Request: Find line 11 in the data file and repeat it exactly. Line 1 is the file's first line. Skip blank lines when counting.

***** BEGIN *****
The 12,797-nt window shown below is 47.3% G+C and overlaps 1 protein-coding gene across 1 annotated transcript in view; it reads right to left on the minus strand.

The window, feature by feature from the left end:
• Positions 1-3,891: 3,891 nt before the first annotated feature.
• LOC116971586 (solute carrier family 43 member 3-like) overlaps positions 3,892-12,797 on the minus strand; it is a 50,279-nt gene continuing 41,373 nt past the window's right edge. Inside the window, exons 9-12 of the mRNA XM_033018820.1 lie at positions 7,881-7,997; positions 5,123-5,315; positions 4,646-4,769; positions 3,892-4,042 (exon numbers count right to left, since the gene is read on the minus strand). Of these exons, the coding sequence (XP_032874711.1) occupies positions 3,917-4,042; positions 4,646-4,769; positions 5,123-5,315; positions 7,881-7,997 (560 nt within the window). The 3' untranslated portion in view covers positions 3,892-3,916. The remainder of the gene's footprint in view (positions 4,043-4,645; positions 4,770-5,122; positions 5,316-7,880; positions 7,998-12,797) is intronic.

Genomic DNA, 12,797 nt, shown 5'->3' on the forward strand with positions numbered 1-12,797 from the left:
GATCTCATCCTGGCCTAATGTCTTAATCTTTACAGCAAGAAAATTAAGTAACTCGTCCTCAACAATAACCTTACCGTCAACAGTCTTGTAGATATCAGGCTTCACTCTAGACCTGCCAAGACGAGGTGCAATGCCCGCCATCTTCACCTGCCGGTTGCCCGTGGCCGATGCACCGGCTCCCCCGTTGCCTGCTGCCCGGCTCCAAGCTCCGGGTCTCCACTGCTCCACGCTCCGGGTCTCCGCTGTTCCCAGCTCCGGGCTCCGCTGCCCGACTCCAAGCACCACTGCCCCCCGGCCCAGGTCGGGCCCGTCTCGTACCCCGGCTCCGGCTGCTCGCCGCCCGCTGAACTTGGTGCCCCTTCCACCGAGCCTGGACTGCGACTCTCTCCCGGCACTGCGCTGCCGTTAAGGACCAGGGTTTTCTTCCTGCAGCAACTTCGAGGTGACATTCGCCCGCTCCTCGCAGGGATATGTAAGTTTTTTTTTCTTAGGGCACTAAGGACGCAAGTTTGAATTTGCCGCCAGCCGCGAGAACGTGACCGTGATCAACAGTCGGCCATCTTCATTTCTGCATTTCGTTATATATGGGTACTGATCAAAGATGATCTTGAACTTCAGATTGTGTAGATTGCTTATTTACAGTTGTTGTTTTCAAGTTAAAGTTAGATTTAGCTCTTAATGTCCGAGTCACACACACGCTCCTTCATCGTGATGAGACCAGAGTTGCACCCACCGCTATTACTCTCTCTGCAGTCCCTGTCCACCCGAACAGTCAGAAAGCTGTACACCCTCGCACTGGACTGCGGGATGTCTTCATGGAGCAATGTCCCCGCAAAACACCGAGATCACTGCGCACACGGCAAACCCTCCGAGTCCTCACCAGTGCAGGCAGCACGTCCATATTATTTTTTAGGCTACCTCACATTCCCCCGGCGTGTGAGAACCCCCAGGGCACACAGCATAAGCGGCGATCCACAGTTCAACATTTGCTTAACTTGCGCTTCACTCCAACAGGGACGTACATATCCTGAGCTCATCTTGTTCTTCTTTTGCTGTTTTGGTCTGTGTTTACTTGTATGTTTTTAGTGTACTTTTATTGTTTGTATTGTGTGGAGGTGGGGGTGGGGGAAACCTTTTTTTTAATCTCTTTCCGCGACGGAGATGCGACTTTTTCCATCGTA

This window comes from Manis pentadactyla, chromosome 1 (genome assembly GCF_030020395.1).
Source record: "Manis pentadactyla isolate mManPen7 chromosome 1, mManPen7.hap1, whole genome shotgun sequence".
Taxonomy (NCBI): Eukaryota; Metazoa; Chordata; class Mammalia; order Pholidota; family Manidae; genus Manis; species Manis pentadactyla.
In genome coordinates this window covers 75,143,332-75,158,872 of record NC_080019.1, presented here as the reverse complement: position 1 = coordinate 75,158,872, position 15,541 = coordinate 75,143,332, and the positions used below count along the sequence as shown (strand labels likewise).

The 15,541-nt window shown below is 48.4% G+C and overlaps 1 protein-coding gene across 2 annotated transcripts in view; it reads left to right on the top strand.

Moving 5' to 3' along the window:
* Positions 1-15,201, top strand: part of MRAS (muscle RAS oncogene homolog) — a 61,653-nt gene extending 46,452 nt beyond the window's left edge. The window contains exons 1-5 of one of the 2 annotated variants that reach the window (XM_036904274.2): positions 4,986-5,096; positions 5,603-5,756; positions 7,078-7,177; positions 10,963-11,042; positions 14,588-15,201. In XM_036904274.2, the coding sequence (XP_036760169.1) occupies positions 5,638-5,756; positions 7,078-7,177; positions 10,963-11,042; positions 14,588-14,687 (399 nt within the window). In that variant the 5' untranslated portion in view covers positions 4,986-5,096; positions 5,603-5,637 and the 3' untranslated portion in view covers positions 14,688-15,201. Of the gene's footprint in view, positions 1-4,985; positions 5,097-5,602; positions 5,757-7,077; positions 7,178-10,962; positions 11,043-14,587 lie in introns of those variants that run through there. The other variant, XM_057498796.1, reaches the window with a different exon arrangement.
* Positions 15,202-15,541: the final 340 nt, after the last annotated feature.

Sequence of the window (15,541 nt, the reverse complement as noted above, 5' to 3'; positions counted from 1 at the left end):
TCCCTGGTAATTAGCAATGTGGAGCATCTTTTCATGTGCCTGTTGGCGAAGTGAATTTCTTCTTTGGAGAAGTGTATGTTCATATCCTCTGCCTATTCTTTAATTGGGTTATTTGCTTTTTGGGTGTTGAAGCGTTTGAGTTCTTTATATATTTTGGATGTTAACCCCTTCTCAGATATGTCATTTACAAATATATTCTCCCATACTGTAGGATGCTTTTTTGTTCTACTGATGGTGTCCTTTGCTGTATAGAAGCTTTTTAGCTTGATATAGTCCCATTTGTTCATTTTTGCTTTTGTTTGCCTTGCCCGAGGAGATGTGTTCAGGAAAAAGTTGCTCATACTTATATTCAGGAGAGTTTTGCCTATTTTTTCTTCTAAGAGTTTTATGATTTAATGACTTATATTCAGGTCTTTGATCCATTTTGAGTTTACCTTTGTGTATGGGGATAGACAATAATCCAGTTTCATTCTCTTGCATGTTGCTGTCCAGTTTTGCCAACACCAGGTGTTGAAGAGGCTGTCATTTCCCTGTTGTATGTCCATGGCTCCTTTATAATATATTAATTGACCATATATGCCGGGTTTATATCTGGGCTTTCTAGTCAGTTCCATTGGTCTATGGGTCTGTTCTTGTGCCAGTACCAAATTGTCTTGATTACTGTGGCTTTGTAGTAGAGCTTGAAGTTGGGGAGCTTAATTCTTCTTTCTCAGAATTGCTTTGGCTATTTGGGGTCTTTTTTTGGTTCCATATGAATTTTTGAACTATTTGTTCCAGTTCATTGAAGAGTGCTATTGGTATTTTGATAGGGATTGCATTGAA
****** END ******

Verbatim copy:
The 15,541-nt window shown below is 48.4% G+C and overlaps 1 protein-coding gene across 2 annotated transcripts in view; it reads left to right on the top strand.